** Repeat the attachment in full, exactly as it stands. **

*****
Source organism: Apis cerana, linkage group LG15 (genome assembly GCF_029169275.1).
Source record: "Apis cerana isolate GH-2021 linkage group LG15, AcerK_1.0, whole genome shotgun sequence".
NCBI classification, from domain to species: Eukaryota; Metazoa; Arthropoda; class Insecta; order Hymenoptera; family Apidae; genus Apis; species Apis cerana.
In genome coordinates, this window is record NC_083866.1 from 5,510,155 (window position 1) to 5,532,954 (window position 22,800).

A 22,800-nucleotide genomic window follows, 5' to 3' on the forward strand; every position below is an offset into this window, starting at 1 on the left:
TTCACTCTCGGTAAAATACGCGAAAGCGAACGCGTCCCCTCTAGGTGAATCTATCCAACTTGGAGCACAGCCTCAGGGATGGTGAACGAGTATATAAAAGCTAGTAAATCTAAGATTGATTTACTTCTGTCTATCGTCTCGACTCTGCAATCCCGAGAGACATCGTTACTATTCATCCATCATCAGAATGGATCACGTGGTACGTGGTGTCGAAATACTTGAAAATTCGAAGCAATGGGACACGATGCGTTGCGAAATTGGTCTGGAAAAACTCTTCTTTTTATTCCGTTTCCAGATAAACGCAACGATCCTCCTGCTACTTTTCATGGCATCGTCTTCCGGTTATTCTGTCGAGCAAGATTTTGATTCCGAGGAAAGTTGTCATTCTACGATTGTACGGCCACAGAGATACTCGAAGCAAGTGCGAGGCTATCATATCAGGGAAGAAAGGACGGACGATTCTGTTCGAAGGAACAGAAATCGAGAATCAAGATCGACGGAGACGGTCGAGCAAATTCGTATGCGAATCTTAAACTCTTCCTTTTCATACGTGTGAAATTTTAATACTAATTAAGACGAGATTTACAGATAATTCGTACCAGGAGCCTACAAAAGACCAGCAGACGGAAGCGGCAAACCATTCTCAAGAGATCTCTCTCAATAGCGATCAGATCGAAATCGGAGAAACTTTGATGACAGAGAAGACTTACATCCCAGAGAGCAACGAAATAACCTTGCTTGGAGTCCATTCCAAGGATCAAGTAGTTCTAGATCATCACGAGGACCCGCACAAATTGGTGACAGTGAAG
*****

Source organism: Apis cerana, linkage group LG15 (genome assembly GCF_029169275.1).
Source record: "Apis cerana isolate GH-2021 linkage group LG15, AcerK_1.0, whole genome shotgun sequence".
NCBI classification, from domain to species: Eukaryota; Metazoa; Arthropoda; class Insecta; order Hymenoptera; family Apidae; genus Apis; species Apis cerana.
In genome coordinates, this window is record NC_083866.1 from 5,510,155 (window position 1) to 5,532,954 (window position 22,800).

A 22,800-nucleotide genomic window follows, 5' to 3' on the forward strand; every position below is an offset into this window, starting at 1 on the left:
TTCACTCTCGGTAAAATACGCGAAAGCGAACGCGTCCCCTCTAGGTGAATCTATCCAACTTGGAGCACAGCCTCAGGGATGGTGAACGAGTATATAAAAGCTAGTAAATCTAAGATTGATTTACTTCTGTCTATCGTCTCGACTCTGCAATCCCGAGAGACATCGTTACTATTCATCCATCATCAGAATGGATCACGTGGTACGTGGTGTCGAAATACTTGAAAATTCGAAGCAATGGGACACGATGCGTTGCGAAATTGGTCTGGAAAAACTCTTCTTTTTATTCCGTTTCCAGATAAACGCAACGATCCTCCTGCTACTTTTCATGGCATCGTCTTCCGGTTATTCTGTCGAGCAAGATTTTGATTCCGAGGAAAGTTGTCATTCTACGATTGTACGGCCACAGAGATACTCGAAGCAAGTGCGAGGCTATCATATCAGGGAAGAAAGGACGGACGATTCTGTTCGAAGGAACAGAAATCGAGAATCAAGATCGACGGAGACGGTCGAGCAAATTCGTATGCGAATCTTAAACTCTTCCTTTTCATACGTGTGAAATTTTAATACTAATTAAGACGAGATTTACAGATAATTCGTACCAGGAGCCTACAAAAGACCAGCAGACGGAAGCGGCAAACCATTCTCAAGAGATCTCTCTCAATAGCGATCAGATCGAAATCGGAGAAACTTTGATGACAGAGAAGACTTACATCCCAGAGAGCAACGAAATAACCTTGCTTGGAGTCCATTCCAAGGATCAAGTAGTTCTAGATCATCACGAGGACCCGCACAAATTGGTGACAGTGAAG